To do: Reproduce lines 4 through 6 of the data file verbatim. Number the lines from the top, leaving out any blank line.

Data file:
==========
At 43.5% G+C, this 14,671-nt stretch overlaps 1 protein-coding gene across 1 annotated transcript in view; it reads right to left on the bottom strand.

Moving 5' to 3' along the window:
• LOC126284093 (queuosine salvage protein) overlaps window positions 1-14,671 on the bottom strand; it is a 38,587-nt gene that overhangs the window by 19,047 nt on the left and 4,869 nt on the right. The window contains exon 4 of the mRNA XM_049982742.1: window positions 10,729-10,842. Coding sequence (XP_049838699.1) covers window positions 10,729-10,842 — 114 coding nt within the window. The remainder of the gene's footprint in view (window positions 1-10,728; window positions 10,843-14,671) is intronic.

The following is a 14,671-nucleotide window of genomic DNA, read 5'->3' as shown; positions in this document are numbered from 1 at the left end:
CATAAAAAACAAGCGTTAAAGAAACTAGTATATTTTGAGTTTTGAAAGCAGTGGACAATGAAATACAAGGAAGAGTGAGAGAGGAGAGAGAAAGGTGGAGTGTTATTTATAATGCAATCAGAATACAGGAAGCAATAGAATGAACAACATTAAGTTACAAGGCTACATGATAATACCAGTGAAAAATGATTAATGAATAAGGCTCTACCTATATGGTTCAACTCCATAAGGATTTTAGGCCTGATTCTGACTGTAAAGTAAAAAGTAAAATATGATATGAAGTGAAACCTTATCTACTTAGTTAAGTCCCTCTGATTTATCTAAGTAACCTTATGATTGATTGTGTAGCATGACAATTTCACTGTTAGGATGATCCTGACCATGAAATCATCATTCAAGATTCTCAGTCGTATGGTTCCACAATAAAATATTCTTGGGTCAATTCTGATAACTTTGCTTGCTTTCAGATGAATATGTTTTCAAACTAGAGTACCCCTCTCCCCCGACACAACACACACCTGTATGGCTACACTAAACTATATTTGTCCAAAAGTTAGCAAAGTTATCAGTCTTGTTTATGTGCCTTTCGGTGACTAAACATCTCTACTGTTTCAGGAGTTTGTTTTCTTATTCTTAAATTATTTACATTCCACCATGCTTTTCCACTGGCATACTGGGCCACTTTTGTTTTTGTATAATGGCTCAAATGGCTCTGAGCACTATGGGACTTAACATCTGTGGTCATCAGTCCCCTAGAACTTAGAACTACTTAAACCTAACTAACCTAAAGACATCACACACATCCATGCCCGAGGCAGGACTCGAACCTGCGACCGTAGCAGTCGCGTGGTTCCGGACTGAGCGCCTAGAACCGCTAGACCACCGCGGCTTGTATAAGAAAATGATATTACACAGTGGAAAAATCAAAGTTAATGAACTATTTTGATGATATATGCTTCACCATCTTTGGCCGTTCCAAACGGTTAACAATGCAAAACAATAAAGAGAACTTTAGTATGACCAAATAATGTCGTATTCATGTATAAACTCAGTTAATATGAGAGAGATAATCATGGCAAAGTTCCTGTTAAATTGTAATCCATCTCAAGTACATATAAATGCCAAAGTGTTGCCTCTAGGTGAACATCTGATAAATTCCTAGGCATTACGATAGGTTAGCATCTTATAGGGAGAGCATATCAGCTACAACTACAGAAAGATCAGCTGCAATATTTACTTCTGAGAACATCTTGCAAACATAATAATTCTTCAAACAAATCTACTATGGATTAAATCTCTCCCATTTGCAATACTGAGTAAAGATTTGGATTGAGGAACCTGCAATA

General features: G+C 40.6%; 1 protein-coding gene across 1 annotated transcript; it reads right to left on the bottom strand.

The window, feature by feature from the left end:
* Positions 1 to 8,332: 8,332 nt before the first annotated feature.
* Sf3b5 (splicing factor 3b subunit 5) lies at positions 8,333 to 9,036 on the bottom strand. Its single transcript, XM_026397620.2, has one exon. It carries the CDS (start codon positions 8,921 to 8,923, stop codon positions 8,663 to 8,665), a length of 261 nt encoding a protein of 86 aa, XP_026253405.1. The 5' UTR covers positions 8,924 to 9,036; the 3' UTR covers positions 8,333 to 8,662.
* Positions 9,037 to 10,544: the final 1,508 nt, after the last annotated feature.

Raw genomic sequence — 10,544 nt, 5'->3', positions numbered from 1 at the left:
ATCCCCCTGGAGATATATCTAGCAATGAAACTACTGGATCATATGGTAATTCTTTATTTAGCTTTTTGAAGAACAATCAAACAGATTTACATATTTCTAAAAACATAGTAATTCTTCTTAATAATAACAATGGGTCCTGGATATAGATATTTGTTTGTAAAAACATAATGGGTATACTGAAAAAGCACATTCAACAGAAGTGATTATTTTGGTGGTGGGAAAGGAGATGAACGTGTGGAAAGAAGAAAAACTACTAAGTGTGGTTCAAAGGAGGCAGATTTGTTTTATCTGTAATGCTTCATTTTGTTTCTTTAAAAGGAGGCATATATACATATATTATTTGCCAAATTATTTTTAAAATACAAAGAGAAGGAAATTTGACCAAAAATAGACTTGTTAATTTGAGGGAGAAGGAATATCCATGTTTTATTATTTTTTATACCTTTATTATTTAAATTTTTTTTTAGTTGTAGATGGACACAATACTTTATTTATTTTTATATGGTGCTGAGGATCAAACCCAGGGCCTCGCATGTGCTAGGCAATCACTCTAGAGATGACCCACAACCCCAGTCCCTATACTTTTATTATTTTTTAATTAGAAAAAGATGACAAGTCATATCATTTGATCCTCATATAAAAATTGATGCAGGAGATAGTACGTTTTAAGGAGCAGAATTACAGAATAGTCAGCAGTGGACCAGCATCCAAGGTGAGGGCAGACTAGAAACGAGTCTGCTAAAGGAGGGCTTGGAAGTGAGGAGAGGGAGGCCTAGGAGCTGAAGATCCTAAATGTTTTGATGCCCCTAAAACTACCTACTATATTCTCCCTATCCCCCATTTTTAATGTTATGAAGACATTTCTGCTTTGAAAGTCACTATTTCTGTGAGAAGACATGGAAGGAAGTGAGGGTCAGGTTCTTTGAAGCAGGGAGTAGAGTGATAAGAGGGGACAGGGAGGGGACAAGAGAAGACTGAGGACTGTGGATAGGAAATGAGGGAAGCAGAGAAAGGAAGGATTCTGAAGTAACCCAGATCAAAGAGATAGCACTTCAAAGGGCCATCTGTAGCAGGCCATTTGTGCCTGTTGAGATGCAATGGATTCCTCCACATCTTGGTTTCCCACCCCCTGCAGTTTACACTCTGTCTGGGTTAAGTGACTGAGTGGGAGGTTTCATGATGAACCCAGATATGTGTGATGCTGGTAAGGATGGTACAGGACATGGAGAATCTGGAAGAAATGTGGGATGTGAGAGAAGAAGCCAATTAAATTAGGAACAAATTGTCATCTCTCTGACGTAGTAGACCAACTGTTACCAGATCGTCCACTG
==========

The following is a 14,671-nucleotide window of genomic DNA, read 5'->3' as shown; positions in this document are numbered from 1 at the left end:
CATAAAAAACAAGCGTTAAAGAAACTAGTATATTTTGAGTTTTGAAAGCAGTGGACAATGAAATACAAGGAAGAGTGAGAGAGGAGAGAGAAAGGTGGAGTGTTATTTATAATGCAATCAGAATACAGGAAGCAATAGAATGAACAACATTAAGTTACAAGGCTACATGATAATACCAGTGAAAAATGATTAATGAATAAGGCTCTACCTATATGGTTCAACTCCATAAGGATTTTAGGCCTGATTCTGACTGTAAAGTAAAAAGTAAAATATGATATGAAGTGAAACCTTATCTACTTAGTTAAGTCCCTCTGATTTATCTAAGTAACCTTATGATTGATTGTGTAGCATGACAATTTCACTGTTAGGATGATCCTGACCATGAAATCATCATTCAAGATTCTCAGTCGTATGGTTCCACAATAAAATATTCTTGGGTCAATTCTGATAACTTTGCTTGCTTTCAGATGAATATGTTTTCAAACTAGAGTACCCCTCTCCCCCGACACAACACACACCTGTATGGCTACACTAAACTATATTTGTCCAAAAGTTAGCAAAGTTATCAGTCTTGTTTATGTGCCTTTCGGTGACTAAACATCTCTACTGTTTCAGGAGTTTGTTTTCTTATTCTTAAATTATTTACATTCCACCATGCTTTTCCACTGGCATACTGGGCCACTTTTGTTTTTGTATAATGGCTCAAATGGCTCTGAGCACTATGGGACTTAACATCTGTGGTCATCAGTCCCCTAGAACTTAGAACTACTTAAACCTAACTAACCTAAAGACATCACACACATCCATGCCCGAGGCAGGACTCGAACCTGCGACCGTAGCAGTCGCGTGGTTCCGGACTGAGCGCCTAGAACCGCTAGACCACCGCGGCTTGTATAAGAAAATGATATTACACAGTGGAAAAATCAAAGTTAATGAACTATTTTGATGATATATGCTTCACCATCTTTGGCCGTTCCAAACGGTTAACAATGCAAAACAATAAAGAGAACTTTAGTATGACCAAATAATGTCGTATTCATGTATAAACTCAGTTAATATGAGAGAGATAATCATGGCAAAGTTCCTGTTAAATTGTAATCCATCTCAAGTACATATAAATGCCAAAGTGTTGCCTCTAGGTGAACATCTGATAAATTCCTAGGCATTACGATAGGTTAGCATCTTATAGGGAGAGCATATCAGCTACAACTACAGAAAGATCAGCTGCAATATTTACTTCTGAGAACATCTTGCAAACATAATAATTCTTCAAACAAATCTACTATGGATTAAATCTCTCCCATTTGCAATACTGAGTAAAGATTTGGATTGAGGAACCTGCAATA

General features: G+C 40.6%; 1 protein-coding gene across 1 annotated transcript; it reads right to left on the bottom strand.